The anemia induced switch from hemoglobin A(α2β2A) to hemoglobin C(α2β2C) synthesis occurring in vivo in sheep and goats has been reproduced in tissue culture of goat bone narrow cells. Cultivation of primary cultures of goat bone marrow in the presence of erythropoietin results in the appearance of detectable amounts of βC globin after 48-72 hr, as well as in a decrease in βA globin. A population of proerythroblasts, as well as active heme and globin synthesis, are maintained for at least 3 days in erythropoietin treated, but not in erythropoietin deficient, cultures. These findings demonstrate maintenance of erythropoietin responsive cells from bone marrow in vitro, and switching in vitro from the synthesis of a globin chain coded by one gene to that coded by a different, nonallelic gene. Bone marrow culture might be a useful model system for study of the mechanism of action of erythropoietin and for study of the activation (and inactivation) of specific genes in vitro.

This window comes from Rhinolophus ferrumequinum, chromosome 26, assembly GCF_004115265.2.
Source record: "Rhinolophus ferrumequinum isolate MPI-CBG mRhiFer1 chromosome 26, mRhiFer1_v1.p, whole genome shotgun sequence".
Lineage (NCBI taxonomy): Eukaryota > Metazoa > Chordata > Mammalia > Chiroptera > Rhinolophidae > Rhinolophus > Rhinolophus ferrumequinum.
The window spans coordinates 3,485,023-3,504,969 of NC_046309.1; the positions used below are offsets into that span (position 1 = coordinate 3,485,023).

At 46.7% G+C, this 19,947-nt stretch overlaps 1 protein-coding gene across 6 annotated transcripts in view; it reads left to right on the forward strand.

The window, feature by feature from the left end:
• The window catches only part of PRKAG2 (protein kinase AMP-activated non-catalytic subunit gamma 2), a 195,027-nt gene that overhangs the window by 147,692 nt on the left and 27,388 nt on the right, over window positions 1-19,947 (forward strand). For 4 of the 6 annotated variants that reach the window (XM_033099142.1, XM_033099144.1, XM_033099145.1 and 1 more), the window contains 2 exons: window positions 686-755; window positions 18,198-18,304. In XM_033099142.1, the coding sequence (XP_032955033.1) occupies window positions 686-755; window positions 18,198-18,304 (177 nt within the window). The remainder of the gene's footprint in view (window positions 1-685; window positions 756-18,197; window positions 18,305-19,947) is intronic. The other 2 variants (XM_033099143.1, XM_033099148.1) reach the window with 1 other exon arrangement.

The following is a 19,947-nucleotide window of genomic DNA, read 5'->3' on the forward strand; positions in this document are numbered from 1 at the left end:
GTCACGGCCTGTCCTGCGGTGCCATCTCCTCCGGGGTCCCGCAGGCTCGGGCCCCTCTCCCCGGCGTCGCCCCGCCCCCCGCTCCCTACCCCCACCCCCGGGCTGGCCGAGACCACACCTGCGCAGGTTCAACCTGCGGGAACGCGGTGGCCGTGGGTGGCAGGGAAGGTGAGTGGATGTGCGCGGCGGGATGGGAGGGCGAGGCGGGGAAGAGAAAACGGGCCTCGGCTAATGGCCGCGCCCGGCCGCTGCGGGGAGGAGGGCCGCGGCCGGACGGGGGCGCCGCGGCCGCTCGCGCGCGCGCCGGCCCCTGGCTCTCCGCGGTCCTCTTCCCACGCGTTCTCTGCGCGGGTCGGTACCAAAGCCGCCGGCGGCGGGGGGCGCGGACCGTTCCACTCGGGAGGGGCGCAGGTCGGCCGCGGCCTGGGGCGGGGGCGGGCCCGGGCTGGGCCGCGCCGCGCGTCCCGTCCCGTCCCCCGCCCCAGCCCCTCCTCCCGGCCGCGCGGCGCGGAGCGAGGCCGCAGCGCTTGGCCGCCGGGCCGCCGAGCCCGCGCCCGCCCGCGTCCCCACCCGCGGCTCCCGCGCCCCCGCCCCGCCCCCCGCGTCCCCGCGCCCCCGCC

|Original language||English (US)|
|Number of pages||5|
|Journal||Proceedings of the National Academy of Sciences of the United States of America|
|State||Published - 1973|
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